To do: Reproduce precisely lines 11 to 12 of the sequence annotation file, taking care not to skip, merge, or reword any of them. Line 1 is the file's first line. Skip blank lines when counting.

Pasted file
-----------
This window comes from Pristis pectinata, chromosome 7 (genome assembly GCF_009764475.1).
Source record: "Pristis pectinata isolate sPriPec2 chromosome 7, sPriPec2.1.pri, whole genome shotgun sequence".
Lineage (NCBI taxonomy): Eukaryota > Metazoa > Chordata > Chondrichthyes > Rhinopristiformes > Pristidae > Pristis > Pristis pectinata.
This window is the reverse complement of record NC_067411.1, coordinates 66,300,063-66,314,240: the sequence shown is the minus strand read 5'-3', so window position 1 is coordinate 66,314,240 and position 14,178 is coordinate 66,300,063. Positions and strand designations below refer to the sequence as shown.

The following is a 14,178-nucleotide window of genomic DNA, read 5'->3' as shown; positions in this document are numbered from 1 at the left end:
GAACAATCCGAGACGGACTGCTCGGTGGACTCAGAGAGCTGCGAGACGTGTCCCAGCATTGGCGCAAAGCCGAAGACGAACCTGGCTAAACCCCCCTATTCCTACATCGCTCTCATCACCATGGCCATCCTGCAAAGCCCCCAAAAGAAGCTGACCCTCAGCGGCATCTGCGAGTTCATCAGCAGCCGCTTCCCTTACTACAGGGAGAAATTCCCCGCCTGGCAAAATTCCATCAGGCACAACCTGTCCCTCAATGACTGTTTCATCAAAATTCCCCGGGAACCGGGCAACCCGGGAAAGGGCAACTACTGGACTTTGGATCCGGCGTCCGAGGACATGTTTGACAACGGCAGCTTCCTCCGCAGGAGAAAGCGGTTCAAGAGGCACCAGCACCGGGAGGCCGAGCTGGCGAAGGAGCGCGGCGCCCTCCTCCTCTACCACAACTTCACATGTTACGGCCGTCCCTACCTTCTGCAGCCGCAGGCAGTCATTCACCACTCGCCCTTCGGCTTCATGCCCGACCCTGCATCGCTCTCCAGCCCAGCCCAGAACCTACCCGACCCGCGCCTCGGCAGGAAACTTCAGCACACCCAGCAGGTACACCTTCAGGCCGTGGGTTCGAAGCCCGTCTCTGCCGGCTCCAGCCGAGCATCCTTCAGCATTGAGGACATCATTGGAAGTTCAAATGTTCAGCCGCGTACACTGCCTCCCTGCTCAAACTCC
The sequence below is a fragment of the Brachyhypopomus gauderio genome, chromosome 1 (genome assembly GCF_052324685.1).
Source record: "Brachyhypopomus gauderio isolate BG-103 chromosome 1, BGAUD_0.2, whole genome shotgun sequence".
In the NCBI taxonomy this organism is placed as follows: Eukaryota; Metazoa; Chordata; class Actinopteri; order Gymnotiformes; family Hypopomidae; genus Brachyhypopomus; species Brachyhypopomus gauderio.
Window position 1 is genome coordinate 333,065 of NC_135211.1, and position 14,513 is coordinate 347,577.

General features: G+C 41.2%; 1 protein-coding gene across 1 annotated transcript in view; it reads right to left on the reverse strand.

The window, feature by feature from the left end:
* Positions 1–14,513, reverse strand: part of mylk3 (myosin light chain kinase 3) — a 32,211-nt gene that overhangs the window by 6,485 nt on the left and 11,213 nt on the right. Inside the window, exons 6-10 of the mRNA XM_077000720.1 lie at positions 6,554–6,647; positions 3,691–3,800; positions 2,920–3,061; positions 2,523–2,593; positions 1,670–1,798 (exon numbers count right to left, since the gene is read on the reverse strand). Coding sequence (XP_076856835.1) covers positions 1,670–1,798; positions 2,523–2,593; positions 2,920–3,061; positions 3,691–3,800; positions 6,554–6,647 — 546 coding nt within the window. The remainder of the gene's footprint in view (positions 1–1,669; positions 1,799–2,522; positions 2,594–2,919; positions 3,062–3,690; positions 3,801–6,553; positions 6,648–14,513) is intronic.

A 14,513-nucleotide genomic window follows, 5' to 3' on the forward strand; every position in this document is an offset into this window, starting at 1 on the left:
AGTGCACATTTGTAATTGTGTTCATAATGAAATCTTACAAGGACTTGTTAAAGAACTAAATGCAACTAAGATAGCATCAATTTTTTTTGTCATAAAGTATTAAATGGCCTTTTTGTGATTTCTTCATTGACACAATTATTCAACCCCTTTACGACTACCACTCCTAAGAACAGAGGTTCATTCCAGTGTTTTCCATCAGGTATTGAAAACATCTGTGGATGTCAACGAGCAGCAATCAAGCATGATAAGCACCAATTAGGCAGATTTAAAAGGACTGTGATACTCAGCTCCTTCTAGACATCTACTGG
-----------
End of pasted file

General features: G+C 41.2%; 1 protein-coding gene across 1 annotated transcript in view; it reads right to left on the reverse strand.

The window, feature by feature from the left end: